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Fix will cost neighbors $100K

A 12-foot diameter arch culvert like this has been approved for the site of an access road on Bond Road that was washed out in December.    - American Association of State Highway and Transportation Officials
A 12-foot diameter arch culvert like this has been approved for the site of an access road on Bond Road that was washed out in December.
— image credit: American Association of State Highway and Transportation Officials

POULSBO — State Fish and Wildlife engineers have deemed a 12-foot diameter arch culvert a “sufficient” replacement for a smaller culvert in Dogfish Creek that washed out in December — taking a section of access road with it — on the 21000 block of Bond Road.

“It does meet our criteria,” Fish and Wildlife habitat biologist Gina Piazza said Wednesday. “We’re issuing the permit.”

That comes as a relief — albeit costly relief — to the property owners who depended on the access road to get to and from their homes in this rural neighborhood of five homes.

“By the grace of our neighbors,” Wy Chamberlin said, residents have been able to access their homes by crossing private property to Ladybug Place, a private road. Without that access, the residents of this tucked away neighborhood would be landlocked and public safety personnel would have no access in the event of an emergency.

Chamberlin, who is representing the group of property owners, said replacing the washed-out culvert will cost “upwards of $100,000” — a cost they will have to share. Chamberlin said he’s received a grading permit from Kitsap County and the culvert and fill materials have been ordered. He said Wednesday he hopes the project can be completed this month.

The project, designed by a Seattle fisheries engineer, consists of a 12-foot diameter steel arch culvert on concrete footings being placed over the stream, then backfilled to create a new access road over the stream.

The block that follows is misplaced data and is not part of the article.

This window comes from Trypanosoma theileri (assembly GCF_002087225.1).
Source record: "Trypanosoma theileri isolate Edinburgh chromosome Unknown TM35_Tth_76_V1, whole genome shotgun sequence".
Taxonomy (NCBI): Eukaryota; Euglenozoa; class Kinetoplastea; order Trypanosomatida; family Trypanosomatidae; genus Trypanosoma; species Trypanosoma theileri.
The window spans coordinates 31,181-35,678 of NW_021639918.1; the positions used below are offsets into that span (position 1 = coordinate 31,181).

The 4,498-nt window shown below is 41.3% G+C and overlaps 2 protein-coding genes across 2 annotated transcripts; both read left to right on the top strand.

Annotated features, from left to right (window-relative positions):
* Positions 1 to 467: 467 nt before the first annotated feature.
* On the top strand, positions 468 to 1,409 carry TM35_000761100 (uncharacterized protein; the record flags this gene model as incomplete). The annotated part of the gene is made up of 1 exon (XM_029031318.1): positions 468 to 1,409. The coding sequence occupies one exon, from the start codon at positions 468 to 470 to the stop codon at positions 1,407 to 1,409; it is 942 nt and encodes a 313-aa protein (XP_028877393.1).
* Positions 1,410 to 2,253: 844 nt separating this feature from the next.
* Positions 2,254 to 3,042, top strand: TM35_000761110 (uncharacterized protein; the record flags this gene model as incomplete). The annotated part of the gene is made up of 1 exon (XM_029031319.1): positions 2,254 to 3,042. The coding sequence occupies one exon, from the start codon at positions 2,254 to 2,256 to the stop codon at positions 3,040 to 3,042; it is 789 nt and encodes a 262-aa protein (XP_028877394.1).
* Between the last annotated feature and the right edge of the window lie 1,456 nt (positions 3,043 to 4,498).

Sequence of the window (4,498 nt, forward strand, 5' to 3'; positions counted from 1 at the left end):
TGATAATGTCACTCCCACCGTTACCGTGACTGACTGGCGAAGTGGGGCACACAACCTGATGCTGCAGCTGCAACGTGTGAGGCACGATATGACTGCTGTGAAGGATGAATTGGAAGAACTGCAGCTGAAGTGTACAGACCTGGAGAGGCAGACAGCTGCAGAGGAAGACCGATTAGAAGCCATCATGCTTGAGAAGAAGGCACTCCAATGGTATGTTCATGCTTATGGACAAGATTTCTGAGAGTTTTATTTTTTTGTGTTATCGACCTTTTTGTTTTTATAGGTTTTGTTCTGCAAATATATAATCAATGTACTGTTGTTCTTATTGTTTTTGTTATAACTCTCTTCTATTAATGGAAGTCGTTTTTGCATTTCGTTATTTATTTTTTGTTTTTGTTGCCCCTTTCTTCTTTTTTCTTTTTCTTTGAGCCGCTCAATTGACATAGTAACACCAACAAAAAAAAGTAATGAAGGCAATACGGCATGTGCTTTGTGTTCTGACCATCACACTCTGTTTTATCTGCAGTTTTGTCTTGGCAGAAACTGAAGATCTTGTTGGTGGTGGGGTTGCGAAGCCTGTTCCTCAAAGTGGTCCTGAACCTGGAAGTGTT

That’s a significant improvement over the previous culvert — an 18-inch diameter concrete pipe believed to be 100 years old. That culvert clogged and backed up during a December storm. When it washed out, it created a 20-foot-deep cavern that separated the neighborhood from Bond Road; sediment from the washout suffocated eggs left by spawning salmon and steelhead downstream, according to biologists from Fish and Wildlife and the Suquamish Tribe. Piazza said property owners will have to remove debris from the washout as a condition of the permit.

The permit application is subject to review by the Suquamish Tribe, a signatory to the Point Elliott Treaty of 1855. The treaty guarantees Tribes the right to fish in their usual and accustomed areas, and Tribes are therefore co-managers of Washington fisheries.

While the Bond Road culvert is privately owned, it points to a larger problem in the state — culverts that become barriers to fish passage, particularly endangered or threatened salmon species.

U.S. District Court Judge Ricardo Martinez ruled March 29 that the State of Washington must fix fish-blocking culverts under state-owned roads because diminished salmon populations violate treaty provisions related to Tribes’ access to fish.

In an earlier interview, Paul Dorn, a marine biologist for the Suquamish Tribe, said healthy wildlife habitat is important to everyone, Native and non-Native.

“The concerns we have are the same to all of us,” Dorn said in January. “We all live here because we love the environment. You want to minimize your impact on the environment. [And] the threat to salmon that spawn in that stream is pretty real.”

 

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